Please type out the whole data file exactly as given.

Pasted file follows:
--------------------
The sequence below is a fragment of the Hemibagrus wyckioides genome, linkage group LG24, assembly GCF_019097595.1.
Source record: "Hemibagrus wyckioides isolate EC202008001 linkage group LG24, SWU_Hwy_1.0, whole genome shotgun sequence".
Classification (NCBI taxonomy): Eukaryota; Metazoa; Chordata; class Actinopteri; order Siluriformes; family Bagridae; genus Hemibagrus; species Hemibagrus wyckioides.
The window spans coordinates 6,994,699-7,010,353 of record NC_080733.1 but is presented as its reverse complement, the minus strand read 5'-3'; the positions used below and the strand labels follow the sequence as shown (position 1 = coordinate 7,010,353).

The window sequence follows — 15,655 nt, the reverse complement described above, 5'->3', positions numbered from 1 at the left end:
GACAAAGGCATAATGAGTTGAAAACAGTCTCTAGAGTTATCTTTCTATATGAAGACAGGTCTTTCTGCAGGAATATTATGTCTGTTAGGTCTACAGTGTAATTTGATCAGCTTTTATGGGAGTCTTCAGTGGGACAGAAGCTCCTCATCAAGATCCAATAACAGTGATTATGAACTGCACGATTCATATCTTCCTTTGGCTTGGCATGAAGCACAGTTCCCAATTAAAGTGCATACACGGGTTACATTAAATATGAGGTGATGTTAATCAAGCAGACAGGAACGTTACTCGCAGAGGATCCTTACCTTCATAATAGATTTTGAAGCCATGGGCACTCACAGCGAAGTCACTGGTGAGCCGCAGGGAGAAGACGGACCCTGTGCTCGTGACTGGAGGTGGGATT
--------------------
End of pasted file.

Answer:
The sequence below is a fragment of the Hemibagrus wyckioides genome, linkage group LG24, assembly GCF_019097595.1.
Source record: "Hemibagrus wyckioides isolate EC202008001 linkage group LG24, SWU_Hwy_1.0, whole genome shotgun sequence".
Classification (NCBI taxonomy): Eukaryota; Metazoa; Chordata; class Actinopteri; order Siluriformes; family Bagridae; genus Hemibagrus; species Hemibagrus wyckioides.
The window spans coordinates 6,994,699-7,010,353 of record NC_080733.1 but is presented as its reverse complement, the minus strand read 5'-3'; the positions used below and the strand labels follow the sequence as shown (position 1 = coordinate 7,010,353).

The window sequence follows — 15,655 nt, the reverse complement described above, 5'->3', positions numbered from 1 at the left end:
GACAAAGGCATAATGAGTTGAAAACAGTCTCTAGAGTTATCTTTCTATATGAAGACAGGTCTTTCTGCAGGAATATTATGTCTGTTAGGTCTACAGTGTAATTTGATCAGCTTTTATGGGAGTCTTCAGTGGGACAGAAGCTCCTCATCAAGATCCAATAACAGTGATTATGAACTGCACGATTCATATCTTCCTTTGGCTTGGCATGAAGCACAGTTCCCAATTAAAGTGCATACACGGGTTACATTAAATATGAGGTGATGTTAATCAAGCAGACAGGAACGTTACTCGCAGAGGATCCTTACCTTCATAATAGATTTTGAAGCCATGGGCACTCACAGCGAAGTCACTGGTGAGCCGCAGGGAGAAGACGGACCCTGTGCTCGTGACTGGAGGTGGGATT